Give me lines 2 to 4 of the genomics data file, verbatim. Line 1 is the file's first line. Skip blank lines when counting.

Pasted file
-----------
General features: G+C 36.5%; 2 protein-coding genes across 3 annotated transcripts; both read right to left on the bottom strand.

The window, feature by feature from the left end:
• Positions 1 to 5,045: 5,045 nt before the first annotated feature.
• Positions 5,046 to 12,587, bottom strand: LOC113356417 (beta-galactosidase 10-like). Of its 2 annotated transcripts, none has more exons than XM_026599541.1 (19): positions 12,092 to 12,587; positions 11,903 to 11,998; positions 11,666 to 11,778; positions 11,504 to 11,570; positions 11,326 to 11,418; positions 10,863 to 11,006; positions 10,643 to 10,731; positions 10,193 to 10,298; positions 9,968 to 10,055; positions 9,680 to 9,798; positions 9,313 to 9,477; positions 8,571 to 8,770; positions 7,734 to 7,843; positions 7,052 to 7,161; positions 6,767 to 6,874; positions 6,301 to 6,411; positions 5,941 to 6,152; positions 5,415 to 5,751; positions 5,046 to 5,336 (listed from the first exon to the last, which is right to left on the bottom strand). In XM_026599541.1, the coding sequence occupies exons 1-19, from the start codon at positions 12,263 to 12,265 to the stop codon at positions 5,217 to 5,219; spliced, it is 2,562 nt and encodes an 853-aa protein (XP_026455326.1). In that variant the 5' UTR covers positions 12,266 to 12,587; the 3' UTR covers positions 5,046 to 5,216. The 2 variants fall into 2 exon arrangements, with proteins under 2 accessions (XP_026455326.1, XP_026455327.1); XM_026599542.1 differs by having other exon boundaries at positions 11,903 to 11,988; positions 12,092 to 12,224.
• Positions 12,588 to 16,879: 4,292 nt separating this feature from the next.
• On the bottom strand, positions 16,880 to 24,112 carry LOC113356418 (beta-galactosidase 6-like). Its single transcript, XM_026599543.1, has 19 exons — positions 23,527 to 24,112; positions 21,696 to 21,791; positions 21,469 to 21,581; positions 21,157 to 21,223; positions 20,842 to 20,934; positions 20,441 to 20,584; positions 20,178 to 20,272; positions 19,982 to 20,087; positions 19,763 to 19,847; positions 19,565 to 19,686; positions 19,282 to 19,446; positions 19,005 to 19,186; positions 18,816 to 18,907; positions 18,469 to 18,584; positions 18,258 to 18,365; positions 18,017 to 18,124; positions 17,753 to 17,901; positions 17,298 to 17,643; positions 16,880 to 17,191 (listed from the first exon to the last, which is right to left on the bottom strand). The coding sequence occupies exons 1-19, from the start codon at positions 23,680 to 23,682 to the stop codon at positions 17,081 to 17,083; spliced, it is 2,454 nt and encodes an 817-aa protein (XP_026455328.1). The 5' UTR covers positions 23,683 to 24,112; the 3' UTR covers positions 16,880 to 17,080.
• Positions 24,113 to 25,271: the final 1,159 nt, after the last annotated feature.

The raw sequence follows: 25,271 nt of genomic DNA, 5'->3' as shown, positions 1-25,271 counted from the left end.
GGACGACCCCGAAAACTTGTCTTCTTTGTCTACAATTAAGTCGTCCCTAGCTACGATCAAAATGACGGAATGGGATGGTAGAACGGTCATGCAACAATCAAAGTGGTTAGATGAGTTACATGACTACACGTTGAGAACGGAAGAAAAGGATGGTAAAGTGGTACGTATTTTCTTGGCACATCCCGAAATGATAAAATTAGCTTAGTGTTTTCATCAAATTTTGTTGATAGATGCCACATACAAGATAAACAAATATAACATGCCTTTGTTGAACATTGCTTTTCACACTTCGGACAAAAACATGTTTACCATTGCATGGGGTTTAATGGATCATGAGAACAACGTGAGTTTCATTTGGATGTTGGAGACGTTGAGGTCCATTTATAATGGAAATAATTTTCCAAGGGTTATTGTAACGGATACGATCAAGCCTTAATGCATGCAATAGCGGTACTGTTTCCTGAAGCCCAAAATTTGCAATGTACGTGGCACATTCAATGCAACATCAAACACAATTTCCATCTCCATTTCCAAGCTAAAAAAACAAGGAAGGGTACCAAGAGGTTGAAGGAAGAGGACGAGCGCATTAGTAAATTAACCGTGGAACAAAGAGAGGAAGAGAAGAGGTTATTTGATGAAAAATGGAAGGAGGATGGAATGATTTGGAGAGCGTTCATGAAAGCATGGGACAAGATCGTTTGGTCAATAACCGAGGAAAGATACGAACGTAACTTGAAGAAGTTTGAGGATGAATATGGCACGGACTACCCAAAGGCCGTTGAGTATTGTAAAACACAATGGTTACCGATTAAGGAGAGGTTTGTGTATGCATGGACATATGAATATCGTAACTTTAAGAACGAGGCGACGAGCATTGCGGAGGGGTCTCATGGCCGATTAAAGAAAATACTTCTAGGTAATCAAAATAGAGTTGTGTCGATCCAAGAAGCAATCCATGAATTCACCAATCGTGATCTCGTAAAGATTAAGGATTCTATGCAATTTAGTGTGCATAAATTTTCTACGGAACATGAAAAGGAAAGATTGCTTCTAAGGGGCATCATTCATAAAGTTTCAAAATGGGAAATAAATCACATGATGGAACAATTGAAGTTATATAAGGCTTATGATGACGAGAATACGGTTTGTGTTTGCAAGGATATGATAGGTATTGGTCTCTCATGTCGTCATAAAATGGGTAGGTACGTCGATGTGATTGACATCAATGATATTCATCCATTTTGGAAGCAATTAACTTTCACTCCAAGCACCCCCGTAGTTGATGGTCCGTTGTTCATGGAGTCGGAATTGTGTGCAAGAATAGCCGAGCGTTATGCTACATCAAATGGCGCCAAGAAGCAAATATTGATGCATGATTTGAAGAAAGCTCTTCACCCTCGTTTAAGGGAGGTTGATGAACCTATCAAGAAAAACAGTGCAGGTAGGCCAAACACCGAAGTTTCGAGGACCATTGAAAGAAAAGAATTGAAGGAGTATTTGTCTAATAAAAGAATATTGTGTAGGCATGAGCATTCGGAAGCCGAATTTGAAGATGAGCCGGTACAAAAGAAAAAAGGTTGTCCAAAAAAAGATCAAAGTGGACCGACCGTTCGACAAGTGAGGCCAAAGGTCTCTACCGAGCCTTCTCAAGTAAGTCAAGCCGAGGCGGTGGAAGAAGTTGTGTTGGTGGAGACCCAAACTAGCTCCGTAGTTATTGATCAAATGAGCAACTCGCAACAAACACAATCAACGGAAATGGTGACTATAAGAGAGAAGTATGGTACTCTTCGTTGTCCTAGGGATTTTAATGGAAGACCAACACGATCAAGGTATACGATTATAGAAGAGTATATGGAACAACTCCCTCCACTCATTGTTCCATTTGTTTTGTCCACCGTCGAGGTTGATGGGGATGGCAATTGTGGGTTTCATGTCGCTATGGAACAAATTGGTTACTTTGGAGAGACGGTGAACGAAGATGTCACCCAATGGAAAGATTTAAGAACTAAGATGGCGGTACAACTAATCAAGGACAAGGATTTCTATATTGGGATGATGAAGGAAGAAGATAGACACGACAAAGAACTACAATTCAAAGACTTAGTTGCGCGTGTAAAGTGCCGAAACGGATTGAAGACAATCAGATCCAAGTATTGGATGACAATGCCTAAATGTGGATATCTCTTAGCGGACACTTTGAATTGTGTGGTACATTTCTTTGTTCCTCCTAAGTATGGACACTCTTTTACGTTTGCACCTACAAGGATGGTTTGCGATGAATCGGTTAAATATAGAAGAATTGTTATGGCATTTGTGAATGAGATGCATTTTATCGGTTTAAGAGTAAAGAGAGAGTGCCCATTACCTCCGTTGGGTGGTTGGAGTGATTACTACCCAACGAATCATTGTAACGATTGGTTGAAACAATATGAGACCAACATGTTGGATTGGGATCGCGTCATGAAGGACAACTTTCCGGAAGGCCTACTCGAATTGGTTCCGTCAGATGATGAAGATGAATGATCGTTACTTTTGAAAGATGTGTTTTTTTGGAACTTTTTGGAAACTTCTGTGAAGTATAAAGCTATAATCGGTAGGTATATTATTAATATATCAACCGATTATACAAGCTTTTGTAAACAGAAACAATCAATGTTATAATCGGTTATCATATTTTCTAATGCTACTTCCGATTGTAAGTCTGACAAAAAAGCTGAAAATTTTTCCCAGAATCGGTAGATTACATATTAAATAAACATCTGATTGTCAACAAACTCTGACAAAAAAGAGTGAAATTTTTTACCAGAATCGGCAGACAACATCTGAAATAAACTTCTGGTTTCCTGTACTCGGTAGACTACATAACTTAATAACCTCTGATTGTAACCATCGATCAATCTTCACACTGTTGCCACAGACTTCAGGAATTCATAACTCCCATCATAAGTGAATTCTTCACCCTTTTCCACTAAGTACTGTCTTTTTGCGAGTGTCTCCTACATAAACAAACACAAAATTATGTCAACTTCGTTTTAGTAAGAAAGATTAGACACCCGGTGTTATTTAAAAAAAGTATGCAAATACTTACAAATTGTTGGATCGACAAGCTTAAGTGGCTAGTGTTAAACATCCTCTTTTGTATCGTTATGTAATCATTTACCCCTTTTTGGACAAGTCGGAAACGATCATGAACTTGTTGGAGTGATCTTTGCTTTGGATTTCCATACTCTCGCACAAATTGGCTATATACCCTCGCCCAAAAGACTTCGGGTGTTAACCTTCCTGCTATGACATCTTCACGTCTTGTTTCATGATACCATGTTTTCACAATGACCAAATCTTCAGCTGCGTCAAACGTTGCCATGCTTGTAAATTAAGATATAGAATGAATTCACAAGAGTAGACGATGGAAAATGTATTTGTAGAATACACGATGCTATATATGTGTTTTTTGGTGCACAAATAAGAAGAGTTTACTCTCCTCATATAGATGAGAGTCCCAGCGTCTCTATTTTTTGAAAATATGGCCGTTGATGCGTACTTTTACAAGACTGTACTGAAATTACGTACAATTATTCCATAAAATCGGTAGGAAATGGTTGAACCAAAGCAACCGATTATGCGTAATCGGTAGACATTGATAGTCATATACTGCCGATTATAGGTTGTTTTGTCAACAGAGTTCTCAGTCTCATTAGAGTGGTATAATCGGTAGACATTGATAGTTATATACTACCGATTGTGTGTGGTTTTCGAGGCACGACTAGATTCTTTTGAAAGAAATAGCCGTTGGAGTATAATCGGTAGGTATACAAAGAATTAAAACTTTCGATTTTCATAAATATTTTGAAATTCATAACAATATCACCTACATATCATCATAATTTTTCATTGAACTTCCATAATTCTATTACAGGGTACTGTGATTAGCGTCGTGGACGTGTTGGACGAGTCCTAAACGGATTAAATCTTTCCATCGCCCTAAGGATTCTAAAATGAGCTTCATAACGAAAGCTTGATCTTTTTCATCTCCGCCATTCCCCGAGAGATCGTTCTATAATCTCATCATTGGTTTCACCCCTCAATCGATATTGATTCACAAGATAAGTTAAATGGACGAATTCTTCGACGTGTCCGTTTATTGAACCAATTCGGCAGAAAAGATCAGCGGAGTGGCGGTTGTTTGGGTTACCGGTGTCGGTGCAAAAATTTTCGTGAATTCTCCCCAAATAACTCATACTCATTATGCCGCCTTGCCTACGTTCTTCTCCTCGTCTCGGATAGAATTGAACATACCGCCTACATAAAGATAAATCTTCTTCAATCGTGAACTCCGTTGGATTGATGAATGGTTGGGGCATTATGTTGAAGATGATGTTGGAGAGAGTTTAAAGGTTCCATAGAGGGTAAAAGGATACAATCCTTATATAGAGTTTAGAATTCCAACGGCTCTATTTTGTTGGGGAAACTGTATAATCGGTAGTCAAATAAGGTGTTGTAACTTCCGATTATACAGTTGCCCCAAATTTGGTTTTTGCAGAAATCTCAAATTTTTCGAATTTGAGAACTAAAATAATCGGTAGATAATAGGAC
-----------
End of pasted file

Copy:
The window, feature by feature from the left end:
• Positions 1 to 5,045: 5,045 nt before the first annotated feature.
• Positions 5,046 to 12,587, bottom strand: LOC113356417 (beta-galactosidase 10-like). Of its 2 annotated transcripts, none has more exons than XM_026599541.1 (19): positions 12,092 to 12,587; positions 11,903 to 11,998; positions 11,666 to 11,778; positions 11,504 to 11,570; positions 11,326 to 11,418; positions 10,863 to 11,006; positions 10,643 to 10,731; positions 10,193 to 10,298; positions 9,968 to 10,055; positions 9,680 to 9,798; positions 9,313 to 9,477; positions 8,571 to 8,770; positions 7,734 to 7,843; positions 7,052 to 7,161; positions 6,767 to 6,874; positions 6,301 to 6,411; positions 5,941 to 6,152; positions 5,415 to 5,751; positions 5,046 to 5,336 (listed from the first exon to the last, which is right to left on the bottom strand). In XM_026599541.1, the coding sequence occupies exons 1-19, from the start codon at positions 12,263 to 12,265 to the stop codon at positions 5,217 to 5,219; spliced, it is 2,562 nt and encodes an 853-aa protein (XP_026455326.1). In that variant the 5' UTR covers positions 12,266 to 12,587; the 3' UTR covers positions 5,046 to 5,216. The 2 variants fall into 2 exon arrangements, with proteins under 2 accessions (XP_026455326.1, XP_026455327.1); XM_026599542.1 differs by having other exon boundaries at positions 11,903 to 11,988; positions 12,092 to 12,224.